The day Nelson Mandela died, I was boarding a flight to Nairobi. Seeing my itinerary, a member of the airport staff commented off-handedly, “Africa—why are there always so many problems there?” “Perhaps we just hear more about the problems, and not the good things,” I said. “Think about Mandela.” Immediately, her face lit up with big smile.
The power and magic of Mandela: the mere mention of his name, even on this sad day, is enough to make people smile. I spent much of my journey reading the tributes to Madiba, from world politicians, academics and activists. I cried, and I laughed in equal measure. I cried for his sacrifices and losses, and for the world’s loss of “a universal symbol of goodness and wisdom.” I laughed when the South African journalist Mark Gevisser told the story of Mandela calling the Queen ‘Elizabeth’ and giving her a big hug. While the assembled courtiers and diplomats were terrified, the Queen just blushed and giggled: “Nelson!”
Thanks to Nelson Mandela, and the other giants of the anti-apartheid movement, all South Africans now have their freedom.
With Mandela we have lost one of the world greatest leaders, a shrewd politician, a moral beacon, a symbol of forgiveness and reconciliation…. The list could go on. As the many wonderful obituaries and tributes published over the last few days show, Mandela’s contribution to South African, African and world politics is unrivaled. This is why South Africans do not so much mourn Mandela’s life, but celebrate it.
The question now is what next for South Africa? In assessing Mandela’s legacy, there is an underlying fear that the post-apartheid bargain will unravel, that without the moral authority of Madiba, things will fall apart, power will be abused, and the ‘rainbow nation’ will become even more of a distant dream.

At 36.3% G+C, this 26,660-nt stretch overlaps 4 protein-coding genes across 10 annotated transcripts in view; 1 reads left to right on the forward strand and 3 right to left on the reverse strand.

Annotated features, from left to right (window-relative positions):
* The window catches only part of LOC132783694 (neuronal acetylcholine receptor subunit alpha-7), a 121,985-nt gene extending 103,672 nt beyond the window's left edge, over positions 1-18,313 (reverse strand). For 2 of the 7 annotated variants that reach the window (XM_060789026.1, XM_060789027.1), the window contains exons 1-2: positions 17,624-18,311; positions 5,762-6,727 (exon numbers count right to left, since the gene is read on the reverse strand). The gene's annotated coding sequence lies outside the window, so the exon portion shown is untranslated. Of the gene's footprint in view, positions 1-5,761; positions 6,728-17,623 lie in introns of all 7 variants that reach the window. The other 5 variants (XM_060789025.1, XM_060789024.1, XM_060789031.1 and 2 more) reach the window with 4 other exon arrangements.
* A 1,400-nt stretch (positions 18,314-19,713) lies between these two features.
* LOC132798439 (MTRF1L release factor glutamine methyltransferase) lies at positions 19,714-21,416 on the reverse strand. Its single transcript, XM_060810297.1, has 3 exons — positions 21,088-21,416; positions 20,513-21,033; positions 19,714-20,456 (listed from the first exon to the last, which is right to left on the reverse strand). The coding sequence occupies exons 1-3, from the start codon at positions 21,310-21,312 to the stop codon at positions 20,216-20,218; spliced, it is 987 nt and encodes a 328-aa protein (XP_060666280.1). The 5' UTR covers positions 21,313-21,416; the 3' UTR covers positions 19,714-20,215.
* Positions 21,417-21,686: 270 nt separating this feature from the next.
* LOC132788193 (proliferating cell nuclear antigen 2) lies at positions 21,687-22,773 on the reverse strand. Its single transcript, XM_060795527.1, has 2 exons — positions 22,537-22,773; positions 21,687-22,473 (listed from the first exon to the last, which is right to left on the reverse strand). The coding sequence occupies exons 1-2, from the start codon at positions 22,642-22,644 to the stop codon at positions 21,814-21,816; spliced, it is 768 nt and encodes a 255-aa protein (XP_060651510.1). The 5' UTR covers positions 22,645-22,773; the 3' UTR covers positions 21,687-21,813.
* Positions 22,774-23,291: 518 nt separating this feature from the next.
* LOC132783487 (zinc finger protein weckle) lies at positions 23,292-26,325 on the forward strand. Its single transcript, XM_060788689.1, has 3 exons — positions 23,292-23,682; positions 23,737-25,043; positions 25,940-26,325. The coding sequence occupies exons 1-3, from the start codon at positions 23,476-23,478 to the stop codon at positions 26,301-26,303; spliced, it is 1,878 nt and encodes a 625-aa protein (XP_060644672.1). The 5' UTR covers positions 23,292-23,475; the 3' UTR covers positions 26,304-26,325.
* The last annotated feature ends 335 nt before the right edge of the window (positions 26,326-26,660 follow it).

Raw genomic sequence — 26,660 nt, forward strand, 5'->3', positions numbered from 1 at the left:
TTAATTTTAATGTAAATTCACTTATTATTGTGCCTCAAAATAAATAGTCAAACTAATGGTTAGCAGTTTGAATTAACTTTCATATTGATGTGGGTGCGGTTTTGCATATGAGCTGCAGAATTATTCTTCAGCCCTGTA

It is true that South Africa still faces many challenges. It remains one of the most unequal societies in the world, and there are some indications that inequality has increased in the last few years. Life expectancy is only 48 years, in large part due to a still-devastating HIV/AIDS epidemic. Unemployment is staggeringly high, standing at 25 percent officially but probably in reality much higher. Progress on land reform has been slow, and life in the rural areas has changed little since Mandela’s childhood.
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Then again, it would be naïve to think that the structures of apartheid could be easily undone. Its legacies are enduring, structuring the lives and possibilities of blacks and whites in today’s South Africa. Nevertheless, much has been achieved in the 20 years since Mandela and the ANC won the country’s first free elections in April 1994. Life expectancy has increased, 10 percent of the black population is now classified as middle class, and massive improvements have been made in the fight against HIV/AIDS. While this is one of the issues for which Mandela is sometimes criticized, he was actually crucial to breaking the wall of silence that surrounded the disease. When his son died of AIDS, Mandela called for a ‘war’ against the epidemic. His decision to meet with Zackie Achmat, the leader of the activist group the Treatment Action Campaign and the bête noire of the AIDS-denialist President Thabo Mbeki, was a turning point in the fight against AIDS. Later, Mandela appeared in a ‘HIV Positive’ T-shirt, alongside people living with HIV in the poor township of Khayelitsha, again speaking truth to power, but this time to the ANC. The resulting treatment plan is now estimated to have saved 2 million lives, and is the largest chronic disease program in the world.
South Africans go to the poll again in April, two decades after Mandela was triumphantly voted into power. This time around there is no politician of equal stature on the ballot papers. The ANC is struggling with the transition from liberation movement to government, and while there are reasons to be disappointed about its performance and to worry about indications of growing corruption, the South African miracle has not come to an end. Thanks to Nelson Mandela, and the other giants of the anti-apartheid movement, all South Africans now have their freedom; and an activist civil society and vibrant political debate will ensure that Mandela’s fundamental belief in the freedom and equality of all human beings is kept alive. As Nelson Mandela knew better than anyone, there is no easy walk to freedom. In South Africa, the struggle continues.